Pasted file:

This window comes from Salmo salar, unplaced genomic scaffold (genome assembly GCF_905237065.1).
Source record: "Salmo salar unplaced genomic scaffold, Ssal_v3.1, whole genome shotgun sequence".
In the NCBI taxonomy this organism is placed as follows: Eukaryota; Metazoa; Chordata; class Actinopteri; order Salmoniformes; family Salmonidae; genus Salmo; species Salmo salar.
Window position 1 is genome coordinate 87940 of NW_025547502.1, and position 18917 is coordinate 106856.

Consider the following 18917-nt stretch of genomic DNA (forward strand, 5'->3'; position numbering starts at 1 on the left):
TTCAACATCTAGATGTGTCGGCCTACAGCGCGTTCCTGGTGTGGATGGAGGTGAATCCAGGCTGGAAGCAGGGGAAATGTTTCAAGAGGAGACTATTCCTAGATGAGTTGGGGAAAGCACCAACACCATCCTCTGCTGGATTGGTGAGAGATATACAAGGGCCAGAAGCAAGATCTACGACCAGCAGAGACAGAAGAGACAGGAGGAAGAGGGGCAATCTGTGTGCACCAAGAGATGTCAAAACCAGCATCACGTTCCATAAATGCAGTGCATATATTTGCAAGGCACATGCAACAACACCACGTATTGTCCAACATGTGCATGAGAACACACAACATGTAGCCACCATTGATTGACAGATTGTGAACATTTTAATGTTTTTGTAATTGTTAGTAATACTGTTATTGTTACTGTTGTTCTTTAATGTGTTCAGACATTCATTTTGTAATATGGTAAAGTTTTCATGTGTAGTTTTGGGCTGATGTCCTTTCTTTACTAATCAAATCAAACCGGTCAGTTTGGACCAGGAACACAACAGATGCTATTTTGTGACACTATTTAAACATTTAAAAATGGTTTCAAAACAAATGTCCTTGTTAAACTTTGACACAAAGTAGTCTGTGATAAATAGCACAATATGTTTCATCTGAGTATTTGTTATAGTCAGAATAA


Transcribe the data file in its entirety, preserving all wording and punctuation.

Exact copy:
This window comes from Salmo salar, unplaced genomic scaffold (genome assembly GCF_905237065.1).
Source record: "Salmo salar unplaced genomic scaffold, Ssal_v3.1, whole genome shotgun sequence".
In the NCBI taxonomy this organism is placed as follows: Eukaryota; Metazoa; Chordata; class Actinopteri; order Salmoniformes; family Salmonidae; genus Salmo; species Salmo salar.
Window position 1 is genome coordinate 87940 of NW_025547502.1, and position 18917 is coordinate 106856.

Consider the following 18917-nt stretch of genomic DNA (forward strand, 5'->3'; position numbering starts at 1 on the left):
TTCAACATCTAGATGTGTCGGCCTACAGCGCGTTCCTGGTGTGGATGGAGGTGAATCCAGGCTGGAAGCAGGGGAAATGTTTCAAGAGGAGACTATTCCTAGATGAGTTGGGGAAAGCACCAACACCATCCTCTGCTGGATTGGTGAGAGATATACAAGGGCCAGAAGCAAGATCTACGACCAGCAGAGACAGAAGAGACAGGAGGAAGAGGGGCAATCTGTGTGCACCAAGAGATGTCAAAACCAGCATCACGTTCCATAAATGCAGTGCATATATTTGCAAGGCACATGCAACAACACCACGTATTGTCCAACATGTGCATGAGAACACACAACATGTAGCCACCATTGATTGACAGATTGTGAACATTTTAATGTTTTTGTAATTGTTAGTAATACTGTTATTGTTACTGTTGTTCTTTAATGTGTTCAGACATTCATTTTGTAATATGGTAAAGTTTTCATGTGTAGTTTTGGGCTGATGTCCTTTCTTTACTAATCAAATCAAACCGGTCAGTTTGGACCAGGAACACAACAGATGCTATTTTGTGACACTATTTAAACATTTAAAAATGGTTTCAAAACAAATGTCCTTGTTAAACTTTGACACAAAGTAGTCTGTGATAAATAGCACAATATGTTTCATCTGAGTATTTGTTATAGTCAGAATAA